Near the end of the wildly disappointing 2010 season, the Minnesota Vikings were posed with the question of whether or not to pay pending free agent Ray Edwards a lucrative free-agent contract. The Vikings front office made a decision, but it wasn’t the one Edwards was expecting.
The team announced in December 2010 that it had signed backup defensive end Brian Robison to a contract extension, effectively letting it be known that Edwards would be allowed to hit the free-agent market – a decision the Atlanta Falcons came to regret.
The thinking at the time was that Robison was ready to be a full-time player and they haven’t regretted that decision. In the six years that he has been the starting defensive end, Robison has missed just one game due to injury. But, as a player with 10 years in the league and going to turn 33 on the same day as the first night of the 2017 draft (April 27), Robison can see the handwriting on the wall that Danielle Hunter is the future of the position and the future is likely coming soon.
“These young cats around here make me feel old anyways, especially when you look at a guy like Danielle Hunter, who is 12 years younger than you or 11 years younger than you,” Robison said. “He’s probably done enough to earn a starting position next year. I’m very proud of him. He’s done a lot of great work. When you look around and see that you really are becoming the old guy it’s a little bit different.”
Robison isn’t overly concerned about his playing-time numbers. As he views it, if the Vikings are winning and playing better defensively with him taking on a flexible role similar to what Chad Greenway has done the last couple of years, he’s fine with that.
On many of the downs that Hunter would come in, it didn’t necessarily mean that Robison left the field. He often moved inside to a tackle position in Mike Zimmer’s defense. If his role with Hunter flip-flops, he doesn’t seem to have a problem with it, because snap counts aren’t his primary concern.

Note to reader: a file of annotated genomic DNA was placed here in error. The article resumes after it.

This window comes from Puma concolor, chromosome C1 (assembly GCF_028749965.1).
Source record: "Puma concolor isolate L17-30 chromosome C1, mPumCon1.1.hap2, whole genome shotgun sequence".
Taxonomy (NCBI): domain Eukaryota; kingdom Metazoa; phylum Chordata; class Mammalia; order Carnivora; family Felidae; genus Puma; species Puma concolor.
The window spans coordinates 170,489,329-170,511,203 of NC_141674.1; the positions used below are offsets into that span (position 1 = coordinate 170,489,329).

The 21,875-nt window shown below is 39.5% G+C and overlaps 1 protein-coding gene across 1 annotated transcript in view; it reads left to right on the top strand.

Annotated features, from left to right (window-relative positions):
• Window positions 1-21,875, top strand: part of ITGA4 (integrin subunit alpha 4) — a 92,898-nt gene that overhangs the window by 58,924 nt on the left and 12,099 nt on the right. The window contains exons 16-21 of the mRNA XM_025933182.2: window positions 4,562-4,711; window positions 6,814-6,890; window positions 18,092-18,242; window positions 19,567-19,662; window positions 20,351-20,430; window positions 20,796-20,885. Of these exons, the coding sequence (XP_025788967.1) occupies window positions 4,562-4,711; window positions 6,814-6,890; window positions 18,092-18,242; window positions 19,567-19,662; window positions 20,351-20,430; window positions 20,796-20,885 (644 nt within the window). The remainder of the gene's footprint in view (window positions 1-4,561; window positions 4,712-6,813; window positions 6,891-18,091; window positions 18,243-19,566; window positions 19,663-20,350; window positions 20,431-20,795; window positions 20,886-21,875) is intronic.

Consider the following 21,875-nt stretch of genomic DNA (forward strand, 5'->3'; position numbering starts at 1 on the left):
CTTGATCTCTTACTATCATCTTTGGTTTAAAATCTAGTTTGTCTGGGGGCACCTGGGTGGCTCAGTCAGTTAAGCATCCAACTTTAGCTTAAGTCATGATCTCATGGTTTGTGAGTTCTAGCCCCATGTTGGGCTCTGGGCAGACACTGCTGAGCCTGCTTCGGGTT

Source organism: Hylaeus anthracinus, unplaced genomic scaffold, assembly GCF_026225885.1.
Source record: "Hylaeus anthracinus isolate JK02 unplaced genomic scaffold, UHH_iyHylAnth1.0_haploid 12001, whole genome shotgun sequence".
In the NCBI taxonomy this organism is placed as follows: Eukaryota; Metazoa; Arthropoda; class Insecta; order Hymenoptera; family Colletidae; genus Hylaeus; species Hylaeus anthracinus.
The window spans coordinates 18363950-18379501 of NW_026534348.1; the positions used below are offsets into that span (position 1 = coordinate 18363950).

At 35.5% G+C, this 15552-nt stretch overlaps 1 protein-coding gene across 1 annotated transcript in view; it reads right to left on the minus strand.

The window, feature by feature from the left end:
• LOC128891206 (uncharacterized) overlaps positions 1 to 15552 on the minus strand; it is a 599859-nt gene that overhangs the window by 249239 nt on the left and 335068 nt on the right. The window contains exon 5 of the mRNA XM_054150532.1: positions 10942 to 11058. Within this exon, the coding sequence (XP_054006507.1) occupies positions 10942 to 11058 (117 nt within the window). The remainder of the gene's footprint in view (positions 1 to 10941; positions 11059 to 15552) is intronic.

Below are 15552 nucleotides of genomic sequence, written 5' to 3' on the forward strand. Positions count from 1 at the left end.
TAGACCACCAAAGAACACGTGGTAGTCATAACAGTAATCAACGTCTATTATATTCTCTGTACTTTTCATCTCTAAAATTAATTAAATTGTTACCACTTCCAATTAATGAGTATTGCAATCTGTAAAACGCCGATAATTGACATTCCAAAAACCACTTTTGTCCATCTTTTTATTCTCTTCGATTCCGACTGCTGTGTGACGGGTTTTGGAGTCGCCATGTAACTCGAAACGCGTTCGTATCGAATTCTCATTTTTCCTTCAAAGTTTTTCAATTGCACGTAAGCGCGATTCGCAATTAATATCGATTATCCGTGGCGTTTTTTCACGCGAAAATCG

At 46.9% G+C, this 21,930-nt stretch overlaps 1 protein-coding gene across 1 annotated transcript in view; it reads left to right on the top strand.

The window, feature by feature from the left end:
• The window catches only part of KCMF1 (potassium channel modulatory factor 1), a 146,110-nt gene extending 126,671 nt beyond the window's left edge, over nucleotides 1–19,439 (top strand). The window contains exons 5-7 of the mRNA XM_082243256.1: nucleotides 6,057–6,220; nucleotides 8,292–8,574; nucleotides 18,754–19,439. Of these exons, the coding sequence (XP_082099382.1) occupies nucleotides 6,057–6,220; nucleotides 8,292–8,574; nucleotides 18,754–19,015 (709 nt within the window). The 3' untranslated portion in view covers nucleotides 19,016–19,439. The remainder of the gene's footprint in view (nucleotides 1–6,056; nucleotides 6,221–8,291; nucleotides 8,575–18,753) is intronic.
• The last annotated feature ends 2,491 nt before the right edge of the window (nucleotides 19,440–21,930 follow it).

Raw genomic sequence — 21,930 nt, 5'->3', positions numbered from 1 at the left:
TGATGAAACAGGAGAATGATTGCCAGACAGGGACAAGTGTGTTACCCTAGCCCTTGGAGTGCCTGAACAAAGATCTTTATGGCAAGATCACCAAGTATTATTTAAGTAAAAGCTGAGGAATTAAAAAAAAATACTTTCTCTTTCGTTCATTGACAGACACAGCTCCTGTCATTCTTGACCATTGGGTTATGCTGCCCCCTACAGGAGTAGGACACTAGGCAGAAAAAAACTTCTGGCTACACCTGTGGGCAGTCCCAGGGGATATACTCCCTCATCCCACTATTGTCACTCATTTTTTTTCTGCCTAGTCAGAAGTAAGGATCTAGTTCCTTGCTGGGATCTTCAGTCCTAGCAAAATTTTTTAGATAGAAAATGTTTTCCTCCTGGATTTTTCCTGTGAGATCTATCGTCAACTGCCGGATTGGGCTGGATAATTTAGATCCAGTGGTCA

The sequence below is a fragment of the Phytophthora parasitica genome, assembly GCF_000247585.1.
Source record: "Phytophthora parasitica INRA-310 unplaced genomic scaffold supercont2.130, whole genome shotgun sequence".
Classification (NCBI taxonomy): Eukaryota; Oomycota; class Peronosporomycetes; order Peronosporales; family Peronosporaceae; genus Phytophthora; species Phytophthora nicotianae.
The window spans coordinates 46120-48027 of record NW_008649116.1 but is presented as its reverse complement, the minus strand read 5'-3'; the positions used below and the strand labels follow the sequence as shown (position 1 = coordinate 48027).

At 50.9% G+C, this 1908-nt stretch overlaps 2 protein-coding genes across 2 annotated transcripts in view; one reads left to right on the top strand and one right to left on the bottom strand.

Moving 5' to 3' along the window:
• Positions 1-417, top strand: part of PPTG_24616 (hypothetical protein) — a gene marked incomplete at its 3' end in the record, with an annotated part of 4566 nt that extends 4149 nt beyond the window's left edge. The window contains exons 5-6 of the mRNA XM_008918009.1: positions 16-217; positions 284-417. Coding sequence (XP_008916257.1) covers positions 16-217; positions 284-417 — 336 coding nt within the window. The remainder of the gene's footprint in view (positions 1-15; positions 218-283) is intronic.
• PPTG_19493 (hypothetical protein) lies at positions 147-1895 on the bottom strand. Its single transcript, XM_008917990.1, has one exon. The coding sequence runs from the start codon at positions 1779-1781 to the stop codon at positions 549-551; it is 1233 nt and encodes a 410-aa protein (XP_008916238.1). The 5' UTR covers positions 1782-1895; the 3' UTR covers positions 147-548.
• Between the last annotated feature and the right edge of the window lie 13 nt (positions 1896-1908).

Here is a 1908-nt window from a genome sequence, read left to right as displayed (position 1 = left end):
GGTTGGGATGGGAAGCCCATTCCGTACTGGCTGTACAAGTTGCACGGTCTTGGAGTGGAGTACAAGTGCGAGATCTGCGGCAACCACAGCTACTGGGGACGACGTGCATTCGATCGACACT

“At the end of the day I’m worried about wins and losses, so I’m willing to do whatever is going to help the team win,” Robison said. “Obviously, that’s up to the coaches, but I feel like – and this is in no way me giving up a position – but I think when you look at what Danielle has done, he’s earned the right or at least earned the shot at the starting position. We’ll see. We’ll have to battle it out at OTAs. But, he’s a heck of a player. He’s got a bright future in this league.”
Robison was clear that he isn’t surrendering his position, but he understands that, just like when the organization saw him as the better defensive end option over Edwards, the same may be true this time around with Hunter.
“I have the utmost confidence in my abilities,” Robison said. “But, if there’s a guy that comes in and earns the spot, then hats off to him. I feel like you look at the body of work he’s done this year and how can you not see it?”
Robison is entering the final year of his contract, which is set to pay him $6.6 million. There are some questions as to whether the Vikings will ask him to rework his deal if it is apparent that he is going to be a part-time player.
Robison didn’t want to discuss that possibility because, if anything is to be done, it likely wouldn’t be until closer to the start of the new league year. Coming off one of the best seasons of his career, Robison is confident in his own abilities and that the coaching staff agrees.
When and if that time comes, Robison might be open to that discussion. But, for now, he just wants to get the 2016 season out of his mind, get some much-needed rest and get back at the annual grind of getting ready for the new season.
“That’s something that I’ll have to sit down and talk with my family, and if that happens that will be a conversation we have down the road,” Robison said. “Right now, I’m just ready to relax, go home, get some fishing in and get back to training here pretty soon.”